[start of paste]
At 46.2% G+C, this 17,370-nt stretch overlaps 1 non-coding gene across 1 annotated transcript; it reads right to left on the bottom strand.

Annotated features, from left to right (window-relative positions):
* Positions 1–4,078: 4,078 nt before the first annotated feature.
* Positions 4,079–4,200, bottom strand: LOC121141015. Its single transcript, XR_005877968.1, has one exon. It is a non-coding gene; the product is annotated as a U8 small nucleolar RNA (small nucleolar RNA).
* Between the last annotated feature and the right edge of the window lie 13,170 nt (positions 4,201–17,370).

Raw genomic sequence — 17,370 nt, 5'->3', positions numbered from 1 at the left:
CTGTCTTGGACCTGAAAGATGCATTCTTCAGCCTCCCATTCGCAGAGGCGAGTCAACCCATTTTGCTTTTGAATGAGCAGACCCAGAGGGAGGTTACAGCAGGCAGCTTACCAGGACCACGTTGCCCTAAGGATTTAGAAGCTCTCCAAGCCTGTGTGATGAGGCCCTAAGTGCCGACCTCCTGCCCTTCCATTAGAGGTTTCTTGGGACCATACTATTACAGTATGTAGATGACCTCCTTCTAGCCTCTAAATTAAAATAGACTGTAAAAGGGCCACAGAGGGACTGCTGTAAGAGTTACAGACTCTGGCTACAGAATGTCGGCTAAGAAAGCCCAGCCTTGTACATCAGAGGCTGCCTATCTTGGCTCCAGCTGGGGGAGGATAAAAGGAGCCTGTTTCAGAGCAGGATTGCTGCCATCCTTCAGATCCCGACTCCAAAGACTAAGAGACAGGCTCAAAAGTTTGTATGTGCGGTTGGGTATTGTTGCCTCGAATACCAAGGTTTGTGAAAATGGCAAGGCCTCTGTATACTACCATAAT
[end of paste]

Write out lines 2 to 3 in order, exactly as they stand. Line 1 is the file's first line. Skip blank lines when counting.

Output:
Annotated features, from left to right (window-relative positions):
* Positions 1–4,078: 4,078 nt before the first annotated feature.